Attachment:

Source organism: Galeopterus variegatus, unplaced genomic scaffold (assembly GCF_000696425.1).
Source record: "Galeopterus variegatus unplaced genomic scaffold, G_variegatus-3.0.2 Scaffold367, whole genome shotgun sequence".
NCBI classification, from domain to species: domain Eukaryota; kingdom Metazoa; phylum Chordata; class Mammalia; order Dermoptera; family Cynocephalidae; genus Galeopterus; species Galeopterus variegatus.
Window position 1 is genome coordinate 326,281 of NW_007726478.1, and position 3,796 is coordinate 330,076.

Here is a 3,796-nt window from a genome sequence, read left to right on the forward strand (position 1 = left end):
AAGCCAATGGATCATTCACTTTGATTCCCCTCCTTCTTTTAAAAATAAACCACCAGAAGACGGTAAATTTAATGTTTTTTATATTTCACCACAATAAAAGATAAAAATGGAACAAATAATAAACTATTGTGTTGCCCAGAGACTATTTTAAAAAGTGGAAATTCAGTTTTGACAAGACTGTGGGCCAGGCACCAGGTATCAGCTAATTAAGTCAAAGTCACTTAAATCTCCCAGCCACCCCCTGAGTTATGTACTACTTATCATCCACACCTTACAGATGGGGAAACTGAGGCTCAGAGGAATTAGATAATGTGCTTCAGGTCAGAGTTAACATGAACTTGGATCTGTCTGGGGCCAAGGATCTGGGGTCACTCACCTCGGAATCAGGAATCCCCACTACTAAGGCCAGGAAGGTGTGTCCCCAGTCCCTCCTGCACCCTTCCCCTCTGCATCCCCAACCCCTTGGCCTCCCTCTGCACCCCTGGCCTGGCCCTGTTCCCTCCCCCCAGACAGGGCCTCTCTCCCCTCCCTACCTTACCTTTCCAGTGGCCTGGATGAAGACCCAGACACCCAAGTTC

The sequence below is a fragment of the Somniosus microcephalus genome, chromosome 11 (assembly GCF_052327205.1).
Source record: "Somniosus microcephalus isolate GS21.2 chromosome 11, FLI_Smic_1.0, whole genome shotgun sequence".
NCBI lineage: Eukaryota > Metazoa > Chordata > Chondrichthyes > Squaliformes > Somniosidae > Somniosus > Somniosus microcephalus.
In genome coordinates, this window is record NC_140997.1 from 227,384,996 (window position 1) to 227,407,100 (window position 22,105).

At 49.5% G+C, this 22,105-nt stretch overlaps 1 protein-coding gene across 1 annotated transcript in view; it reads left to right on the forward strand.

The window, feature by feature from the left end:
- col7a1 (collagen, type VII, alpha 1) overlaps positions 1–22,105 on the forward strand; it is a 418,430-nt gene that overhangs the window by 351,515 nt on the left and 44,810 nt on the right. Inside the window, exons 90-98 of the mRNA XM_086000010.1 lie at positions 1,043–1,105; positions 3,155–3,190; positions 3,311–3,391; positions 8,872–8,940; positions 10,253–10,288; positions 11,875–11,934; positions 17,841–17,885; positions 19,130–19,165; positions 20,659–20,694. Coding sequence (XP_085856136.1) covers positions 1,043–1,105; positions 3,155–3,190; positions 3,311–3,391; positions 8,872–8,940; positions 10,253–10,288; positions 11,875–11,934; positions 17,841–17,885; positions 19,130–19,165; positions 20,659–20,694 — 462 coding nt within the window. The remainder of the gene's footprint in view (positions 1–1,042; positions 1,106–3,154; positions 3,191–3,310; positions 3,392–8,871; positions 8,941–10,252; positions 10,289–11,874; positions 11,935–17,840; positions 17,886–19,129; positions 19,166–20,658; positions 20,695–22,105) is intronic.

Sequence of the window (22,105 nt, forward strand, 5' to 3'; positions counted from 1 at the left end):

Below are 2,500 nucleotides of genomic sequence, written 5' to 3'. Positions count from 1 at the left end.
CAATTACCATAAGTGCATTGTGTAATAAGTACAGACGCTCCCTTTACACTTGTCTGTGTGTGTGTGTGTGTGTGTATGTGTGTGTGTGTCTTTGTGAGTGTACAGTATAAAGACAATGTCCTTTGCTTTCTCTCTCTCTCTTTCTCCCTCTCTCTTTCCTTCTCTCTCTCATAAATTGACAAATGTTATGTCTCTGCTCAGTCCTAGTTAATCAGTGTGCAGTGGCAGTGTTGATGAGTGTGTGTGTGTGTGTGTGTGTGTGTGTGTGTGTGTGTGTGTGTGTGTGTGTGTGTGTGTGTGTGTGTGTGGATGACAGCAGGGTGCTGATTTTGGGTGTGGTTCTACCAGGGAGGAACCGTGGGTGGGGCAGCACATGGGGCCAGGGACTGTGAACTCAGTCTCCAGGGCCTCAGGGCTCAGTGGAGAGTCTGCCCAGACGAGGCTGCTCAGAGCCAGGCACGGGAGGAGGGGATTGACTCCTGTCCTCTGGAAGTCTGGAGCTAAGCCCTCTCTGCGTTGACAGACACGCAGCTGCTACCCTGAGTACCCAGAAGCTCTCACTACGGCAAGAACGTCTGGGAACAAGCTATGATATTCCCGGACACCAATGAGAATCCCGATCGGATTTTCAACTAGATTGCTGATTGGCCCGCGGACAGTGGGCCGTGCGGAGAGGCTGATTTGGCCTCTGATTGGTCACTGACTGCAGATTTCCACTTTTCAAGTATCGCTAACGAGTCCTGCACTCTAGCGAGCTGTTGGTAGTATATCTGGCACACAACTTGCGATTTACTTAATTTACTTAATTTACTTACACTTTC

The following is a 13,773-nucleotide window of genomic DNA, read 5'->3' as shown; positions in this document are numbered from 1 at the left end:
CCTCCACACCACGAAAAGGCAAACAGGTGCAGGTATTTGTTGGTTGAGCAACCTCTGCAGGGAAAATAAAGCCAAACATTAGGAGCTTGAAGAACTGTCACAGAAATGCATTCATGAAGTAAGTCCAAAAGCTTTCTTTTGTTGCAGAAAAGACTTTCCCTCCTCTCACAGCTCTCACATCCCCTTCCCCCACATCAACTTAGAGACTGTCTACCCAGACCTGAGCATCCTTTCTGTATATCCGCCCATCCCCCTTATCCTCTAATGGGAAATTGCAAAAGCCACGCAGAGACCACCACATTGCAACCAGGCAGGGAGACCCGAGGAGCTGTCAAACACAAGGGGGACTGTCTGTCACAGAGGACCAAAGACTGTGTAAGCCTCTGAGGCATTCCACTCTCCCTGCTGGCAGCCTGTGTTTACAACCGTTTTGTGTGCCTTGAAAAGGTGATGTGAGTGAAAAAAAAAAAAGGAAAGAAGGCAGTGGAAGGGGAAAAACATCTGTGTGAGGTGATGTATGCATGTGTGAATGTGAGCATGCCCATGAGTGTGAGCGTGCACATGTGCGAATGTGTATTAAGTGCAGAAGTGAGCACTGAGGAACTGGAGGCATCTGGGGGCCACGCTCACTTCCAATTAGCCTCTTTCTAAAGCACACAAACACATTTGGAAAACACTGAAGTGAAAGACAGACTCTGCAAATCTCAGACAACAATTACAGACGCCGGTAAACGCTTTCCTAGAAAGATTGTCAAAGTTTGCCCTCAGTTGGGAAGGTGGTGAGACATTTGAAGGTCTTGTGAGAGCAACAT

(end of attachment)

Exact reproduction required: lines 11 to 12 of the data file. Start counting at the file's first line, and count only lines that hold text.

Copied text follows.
At 49.5% G+C, this 22,105-nt stretch overlaps 1 protein-coding gene across 1 annotated transcript in view; it reads left to right on the forward strand.

The window, feature by feature from the left end: